views updated May 23 2018

SHELTA, also Shelter, Shelteroch, Sheldru. An ARGOT, derived from IRISH GAELIC, used by travelling people (tinkers) in Ireland and Britain. Many of its words are disguised through such techniques as BACK SLANG (such as gop kiss, from Irish póg) and altering the initial sounds of words (as in gather father, from Irish athair). The name appears not now to be used by its speakers, who call it Gammon, Tarri, or simple the Cant (compare CANT). It has also been referred to as Bog Latin, Tinkers' Cant, and the Ould Thing. There are two divisions, Gaelic Shelta (in Ireland and Scotland) and English Shelta (in England and Wales); although the influence of English in the latter is increasing, the varieties share a common core of some 2,000–3,000 Irish-derived words. American Travellers' Cant was originally also Shelta but is now largely Anglicized. BrE slang may have absorbed from Shelta such words as gammy lame (from gyamyath, Irish cam) and monicker name (from munnik, Irish ainm). English Shelta uses Irish-derived words in English syntax (as in I korbed him so hard I broke his pi I hit him so hard I broke his head) with Irish syntactic influence shown in some constructions (such as Have you the feen's dorah nyocked? Did you take the man's bread?)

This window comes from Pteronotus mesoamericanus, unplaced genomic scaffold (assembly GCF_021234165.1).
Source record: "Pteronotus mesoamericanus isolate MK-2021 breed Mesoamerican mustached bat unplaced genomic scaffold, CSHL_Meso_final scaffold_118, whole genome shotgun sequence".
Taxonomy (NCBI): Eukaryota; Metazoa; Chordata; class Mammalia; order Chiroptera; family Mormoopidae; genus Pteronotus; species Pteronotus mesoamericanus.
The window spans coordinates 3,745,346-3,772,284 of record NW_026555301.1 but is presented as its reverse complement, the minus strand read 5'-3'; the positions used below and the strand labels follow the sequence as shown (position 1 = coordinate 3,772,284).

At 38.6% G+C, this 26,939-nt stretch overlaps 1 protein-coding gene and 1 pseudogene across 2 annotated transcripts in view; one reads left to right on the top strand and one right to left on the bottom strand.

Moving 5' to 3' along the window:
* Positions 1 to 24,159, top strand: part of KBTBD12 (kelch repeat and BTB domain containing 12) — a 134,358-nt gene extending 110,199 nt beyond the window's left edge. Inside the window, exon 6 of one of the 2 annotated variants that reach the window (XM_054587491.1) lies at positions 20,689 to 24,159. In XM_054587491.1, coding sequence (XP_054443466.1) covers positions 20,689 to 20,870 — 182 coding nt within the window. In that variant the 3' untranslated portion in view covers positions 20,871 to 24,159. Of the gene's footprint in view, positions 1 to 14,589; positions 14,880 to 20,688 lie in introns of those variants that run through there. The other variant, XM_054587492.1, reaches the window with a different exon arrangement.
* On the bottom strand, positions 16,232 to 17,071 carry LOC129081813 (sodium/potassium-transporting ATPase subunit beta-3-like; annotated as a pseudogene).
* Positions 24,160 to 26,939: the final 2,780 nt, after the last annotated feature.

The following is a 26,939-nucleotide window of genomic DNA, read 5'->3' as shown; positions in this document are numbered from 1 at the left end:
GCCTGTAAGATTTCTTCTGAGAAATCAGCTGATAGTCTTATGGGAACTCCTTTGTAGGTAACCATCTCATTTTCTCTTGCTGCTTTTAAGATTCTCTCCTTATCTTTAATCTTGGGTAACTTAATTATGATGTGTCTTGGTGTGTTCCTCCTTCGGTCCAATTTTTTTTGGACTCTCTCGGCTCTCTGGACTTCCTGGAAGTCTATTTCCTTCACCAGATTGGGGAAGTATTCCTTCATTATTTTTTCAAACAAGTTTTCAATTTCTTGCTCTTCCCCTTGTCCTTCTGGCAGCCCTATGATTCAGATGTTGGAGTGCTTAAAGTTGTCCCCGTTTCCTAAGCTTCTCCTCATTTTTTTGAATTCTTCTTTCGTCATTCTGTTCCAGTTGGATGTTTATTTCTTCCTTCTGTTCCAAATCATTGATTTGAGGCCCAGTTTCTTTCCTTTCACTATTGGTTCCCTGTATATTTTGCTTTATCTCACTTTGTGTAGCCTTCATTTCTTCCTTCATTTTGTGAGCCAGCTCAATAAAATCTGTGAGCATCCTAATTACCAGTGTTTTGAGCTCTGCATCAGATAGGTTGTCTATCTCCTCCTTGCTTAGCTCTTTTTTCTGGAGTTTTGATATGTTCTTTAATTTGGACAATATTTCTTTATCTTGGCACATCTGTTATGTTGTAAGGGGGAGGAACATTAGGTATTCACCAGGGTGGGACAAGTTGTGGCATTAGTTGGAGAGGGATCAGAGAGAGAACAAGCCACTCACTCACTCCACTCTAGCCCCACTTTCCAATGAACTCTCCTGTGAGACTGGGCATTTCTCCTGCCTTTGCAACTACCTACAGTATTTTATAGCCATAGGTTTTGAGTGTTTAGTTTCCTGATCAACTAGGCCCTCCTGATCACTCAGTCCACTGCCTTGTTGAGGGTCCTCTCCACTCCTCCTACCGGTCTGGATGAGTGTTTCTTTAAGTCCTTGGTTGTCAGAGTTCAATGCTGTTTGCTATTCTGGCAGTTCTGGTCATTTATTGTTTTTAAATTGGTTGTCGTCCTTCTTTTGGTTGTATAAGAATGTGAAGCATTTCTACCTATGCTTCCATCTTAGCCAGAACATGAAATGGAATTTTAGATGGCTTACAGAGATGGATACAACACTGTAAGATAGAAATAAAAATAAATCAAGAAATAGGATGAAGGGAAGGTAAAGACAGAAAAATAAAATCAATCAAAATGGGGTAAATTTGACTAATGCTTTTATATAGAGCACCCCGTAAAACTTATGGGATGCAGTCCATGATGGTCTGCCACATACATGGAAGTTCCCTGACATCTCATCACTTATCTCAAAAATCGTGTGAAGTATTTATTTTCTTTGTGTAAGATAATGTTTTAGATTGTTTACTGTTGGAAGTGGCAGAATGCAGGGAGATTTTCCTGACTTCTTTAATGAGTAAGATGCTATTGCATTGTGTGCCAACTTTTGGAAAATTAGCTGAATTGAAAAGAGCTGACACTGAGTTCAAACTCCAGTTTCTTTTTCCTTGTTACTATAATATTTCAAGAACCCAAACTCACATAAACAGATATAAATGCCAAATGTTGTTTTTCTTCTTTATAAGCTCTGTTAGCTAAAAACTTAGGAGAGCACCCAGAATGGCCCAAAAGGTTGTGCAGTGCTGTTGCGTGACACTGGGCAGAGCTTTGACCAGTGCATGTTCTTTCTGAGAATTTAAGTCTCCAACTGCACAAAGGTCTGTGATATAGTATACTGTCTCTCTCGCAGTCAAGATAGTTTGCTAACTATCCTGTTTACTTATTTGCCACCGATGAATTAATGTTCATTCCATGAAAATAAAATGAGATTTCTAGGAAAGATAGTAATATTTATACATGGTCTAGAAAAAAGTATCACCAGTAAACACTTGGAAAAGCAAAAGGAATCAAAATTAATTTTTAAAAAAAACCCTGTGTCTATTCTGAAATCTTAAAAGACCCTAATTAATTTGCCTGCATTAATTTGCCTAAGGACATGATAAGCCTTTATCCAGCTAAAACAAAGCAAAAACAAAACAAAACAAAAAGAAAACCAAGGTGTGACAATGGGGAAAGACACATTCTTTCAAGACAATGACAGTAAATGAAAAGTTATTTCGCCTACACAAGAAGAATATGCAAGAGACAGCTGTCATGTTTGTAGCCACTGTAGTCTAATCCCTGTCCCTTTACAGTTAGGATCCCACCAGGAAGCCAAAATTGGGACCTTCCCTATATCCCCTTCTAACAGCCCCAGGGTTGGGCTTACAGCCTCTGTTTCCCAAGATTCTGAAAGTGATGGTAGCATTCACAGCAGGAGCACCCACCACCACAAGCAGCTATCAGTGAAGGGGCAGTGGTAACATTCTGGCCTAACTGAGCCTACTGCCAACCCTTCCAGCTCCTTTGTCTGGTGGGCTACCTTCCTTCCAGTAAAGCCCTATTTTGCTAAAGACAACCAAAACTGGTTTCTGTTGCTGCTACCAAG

views updated Jun 27 2018

Shelta an ancient secret language used by Irish and Welsh tinkers and gypsies, and based largely on altered Irish or Gaelic words. The name is recorded from the late 19th century, but is of unknown origin.


views updated May 14 2018

Shelta cryptic language of Irish tinkers, gipsies, etc., known also among them as sheldrū, shelter. XIX. of unkn. orig.